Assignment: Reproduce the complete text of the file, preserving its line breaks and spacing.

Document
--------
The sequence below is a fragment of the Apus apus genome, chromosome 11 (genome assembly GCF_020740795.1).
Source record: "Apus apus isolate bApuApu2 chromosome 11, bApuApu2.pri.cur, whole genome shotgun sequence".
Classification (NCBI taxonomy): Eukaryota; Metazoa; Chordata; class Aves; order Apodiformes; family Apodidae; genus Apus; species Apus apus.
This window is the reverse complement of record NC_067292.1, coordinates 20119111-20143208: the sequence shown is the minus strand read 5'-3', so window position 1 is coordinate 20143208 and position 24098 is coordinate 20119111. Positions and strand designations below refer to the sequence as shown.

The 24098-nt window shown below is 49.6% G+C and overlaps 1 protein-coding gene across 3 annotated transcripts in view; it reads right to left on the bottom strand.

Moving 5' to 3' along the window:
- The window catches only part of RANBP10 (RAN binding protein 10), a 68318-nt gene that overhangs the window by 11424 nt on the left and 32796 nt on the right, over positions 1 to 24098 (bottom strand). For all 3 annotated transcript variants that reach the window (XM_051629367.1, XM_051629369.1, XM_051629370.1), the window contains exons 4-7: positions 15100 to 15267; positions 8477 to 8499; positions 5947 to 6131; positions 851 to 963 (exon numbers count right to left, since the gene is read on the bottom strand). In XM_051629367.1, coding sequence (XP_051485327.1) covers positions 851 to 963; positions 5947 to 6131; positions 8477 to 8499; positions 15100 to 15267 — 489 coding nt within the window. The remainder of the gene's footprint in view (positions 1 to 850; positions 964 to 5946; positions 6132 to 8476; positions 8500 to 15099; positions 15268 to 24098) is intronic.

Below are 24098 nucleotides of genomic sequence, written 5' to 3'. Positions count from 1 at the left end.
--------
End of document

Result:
The sequence below is a fragment of the Apus apus genome, chromosome 11 (genome assembly GCF_020740795.1).
Source record: "Apus apus isolate bApuApu2 chromosome 11, bApuApu2.pri.cur, whole genome shotgun sequence".
Classification (NCBI taxonomy): Eukaryota; Metazoa; Chordata; class Aves; order Apodiformes; family Apodidae; genus Apus; species Apus apus.
This window is the reverse complement of record NC_067292.1, coordinates 20119111-20143208: the sequence shown is the minus strand read 5'-3', so window position 1 is coordinate 20143208 and position 24098 is coordinate 20119111. Positions and strand designations below refer to the sequence as shown.

The 24098-nt window shown below is 49.6% G+C and overlaps 1 protein-coding gene across 3 annotated transcripts in view; it reads right to left on the bottom strand.

Moving 5' to 3' along the window:
- The window catches only part of RANBP10 (RAN binding protein 10), a 68318-nt gene that overhangs the window by 11424 nt on the left and 32796 nt on the right, over positions 1 to 24098 (bottom strand). For all 3 annotated transcript variants that reach the window (XM_051629367.1, XM_051629369.1, XM_051629370.1), the window contains exons 4-7: positions 15100 to 15267; positions 8477 to 8499; positions 5947 to 6131; positions 851 to 963 (exon numbers count right to left, since the gene is read on the bottom strand). In XM_051629367.1, coding sequence (XP_051485327.1) covers positions 851 to 963; positions 5947 to 6131; positions 8477 to 8499; positions 15100 to 15267 — 489 coding nt within the window. The remainder of the gene's footprint in view (positions 1 to 850; positions 964 to 5946; positions 6132 to 8476; positions 8500 to 15099; positions 15268 to 24098) is intronic.

Below are 24098 nucleotides of genomic sequence, written 5' to 3'. Positions count from 1 at the left end.